Darwin hit it on the nail when he wrote in 'Origin of the Species' that "Unless profitable variations occur, natural selection can do nothing".
Warsh sets out to "debunk some popular truths that have become part of the crisis narrative"::
• "Subprime mortgages were not the core of the global crisis, they were only indicative of the dramatic mispricing of virtually every asset everywhere in the world".
• "The volatility in financial markets is not the source of the problem, but a critical signpost."
• "Excessive growth in government spending is not the economy's salvation, but a principal foe."
• "The European sovereign debt crisis is not upsetting the stability in financial markets; it is demonstrating how far we remain from a sustainable equilibrium."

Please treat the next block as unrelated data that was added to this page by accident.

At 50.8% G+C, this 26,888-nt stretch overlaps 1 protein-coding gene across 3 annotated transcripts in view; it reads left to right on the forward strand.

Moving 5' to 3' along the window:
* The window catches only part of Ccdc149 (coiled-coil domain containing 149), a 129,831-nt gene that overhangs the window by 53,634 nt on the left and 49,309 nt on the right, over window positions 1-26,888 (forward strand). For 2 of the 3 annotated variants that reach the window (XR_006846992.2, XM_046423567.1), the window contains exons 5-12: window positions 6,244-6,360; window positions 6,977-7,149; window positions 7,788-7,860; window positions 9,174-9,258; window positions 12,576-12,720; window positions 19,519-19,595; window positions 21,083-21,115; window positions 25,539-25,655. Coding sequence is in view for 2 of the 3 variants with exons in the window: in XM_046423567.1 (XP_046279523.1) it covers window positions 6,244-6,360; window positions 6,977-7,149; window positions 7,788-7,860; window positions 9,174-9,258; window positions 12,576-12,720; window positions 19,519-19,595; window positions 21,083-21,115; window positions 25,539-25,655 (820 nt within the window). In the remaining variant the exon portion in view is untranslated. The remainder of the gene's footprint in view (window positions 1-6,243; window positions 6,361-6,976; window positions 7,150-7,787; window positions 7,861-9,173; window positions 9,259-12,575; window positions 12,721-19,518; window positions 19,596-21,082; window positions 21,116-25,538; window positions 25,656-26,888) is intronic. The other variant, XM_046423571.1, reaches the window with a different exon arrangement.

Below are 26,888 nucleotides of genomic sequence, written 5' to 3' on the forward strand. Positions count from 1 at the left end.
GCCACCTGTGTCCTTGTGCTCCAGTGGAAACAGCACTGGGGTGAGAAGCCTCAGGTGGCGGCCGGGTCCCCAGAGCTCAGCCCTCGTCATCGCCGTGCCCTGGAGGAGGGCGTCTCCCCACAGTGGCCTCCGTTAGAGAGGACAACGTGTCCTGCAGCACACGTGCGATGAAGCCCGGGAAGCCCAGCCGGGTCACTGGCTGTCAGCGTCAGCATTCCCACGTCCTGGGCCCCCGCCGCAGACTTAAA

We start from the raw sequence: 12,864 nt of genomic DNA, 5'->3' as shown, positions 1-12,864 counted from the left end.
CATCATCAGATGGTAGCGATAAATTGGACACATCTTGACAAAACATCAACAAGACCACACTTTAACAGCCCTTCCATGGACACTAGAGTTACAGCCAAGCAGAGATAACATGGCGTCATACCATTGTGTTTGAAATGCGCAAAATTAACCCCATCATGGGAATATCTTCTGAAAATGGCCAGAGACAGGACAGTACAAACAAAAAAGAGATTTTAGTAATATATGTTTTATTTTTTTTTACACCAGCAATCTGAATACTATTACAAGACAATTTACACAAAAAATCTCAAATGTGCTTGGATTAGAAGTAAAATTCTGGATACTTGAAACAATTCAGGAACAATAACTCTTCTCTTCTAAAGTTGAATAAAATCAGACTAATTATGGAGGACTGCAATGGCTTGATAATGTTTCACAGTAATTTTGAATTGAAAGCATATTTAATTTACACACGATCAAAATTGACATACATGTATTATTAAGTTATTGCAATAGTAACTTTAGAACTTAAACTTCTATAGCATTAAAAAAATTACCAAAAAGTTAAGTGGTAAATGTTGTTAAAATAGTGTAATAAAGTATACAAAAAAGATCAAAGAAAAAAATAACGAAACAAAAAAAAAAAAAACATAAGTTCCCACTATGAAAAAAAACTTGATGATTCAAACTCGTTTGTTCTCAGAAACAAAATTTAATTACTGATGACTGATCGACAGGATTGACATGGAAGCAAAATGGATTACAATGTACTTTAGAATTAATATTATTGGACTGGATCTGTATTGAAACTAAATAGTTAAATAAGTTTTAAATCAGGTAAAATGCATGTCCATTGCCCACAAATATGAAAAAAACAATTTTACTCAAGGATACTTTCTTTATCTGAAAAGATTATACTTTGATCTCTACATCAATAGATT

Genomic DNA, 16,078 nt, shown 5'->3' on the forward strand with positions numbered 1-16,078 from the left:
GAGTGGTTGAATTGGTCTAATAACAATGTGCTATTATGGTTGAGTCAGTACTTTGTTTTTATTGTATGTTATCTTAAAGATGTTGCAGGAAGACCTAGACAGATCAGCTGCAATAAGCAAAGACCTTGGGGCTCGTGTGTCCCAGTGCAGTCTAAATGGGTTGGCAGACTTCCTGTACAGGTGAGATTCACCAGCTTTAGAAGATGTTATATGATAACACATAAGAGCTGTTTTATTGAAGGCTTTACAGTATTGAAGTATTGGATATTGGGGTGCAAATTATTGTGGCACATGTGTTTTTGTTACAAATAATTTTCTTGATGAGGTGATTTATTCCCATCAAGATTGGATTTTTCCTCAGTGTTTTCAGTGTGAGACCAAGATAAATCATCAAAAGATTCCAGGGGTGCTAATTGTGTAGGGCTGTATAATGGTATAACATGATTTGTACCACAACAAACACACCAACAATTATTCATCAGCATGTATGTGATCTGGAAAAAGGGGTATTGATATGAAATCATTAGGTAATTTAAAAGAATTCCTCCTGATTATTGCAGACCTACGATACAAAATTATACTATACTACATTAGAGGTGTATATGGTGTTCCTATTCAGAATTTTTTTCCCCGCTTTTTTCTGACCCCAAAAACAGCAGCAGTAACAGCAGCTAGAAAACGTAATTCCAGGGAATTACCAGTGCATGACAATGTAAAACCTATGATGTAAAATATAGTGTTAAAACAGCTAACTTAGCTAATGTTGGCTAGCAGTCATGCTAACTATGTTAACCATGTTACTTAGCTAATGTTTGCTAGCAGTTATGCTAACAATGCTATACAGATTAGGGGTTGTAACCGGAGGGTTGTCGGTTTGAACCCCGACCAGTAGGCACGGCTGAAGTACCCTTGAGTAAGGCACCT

• "Turning private-sector liabilities into public-sector obligations may effectively buy time, but it alone buys neither stability nor prosperity over the horizon."
Warsh believes we delude ourselves if we think today's problems are essentially "a series of unrelated, unpredictable, unfortunate financial shocks" and due to "bad luck".
He concludes by arguing that instead of continuing to focus on short-term 'fixes', "we should take the necessary measures to ensure that our economy is strong over the long term".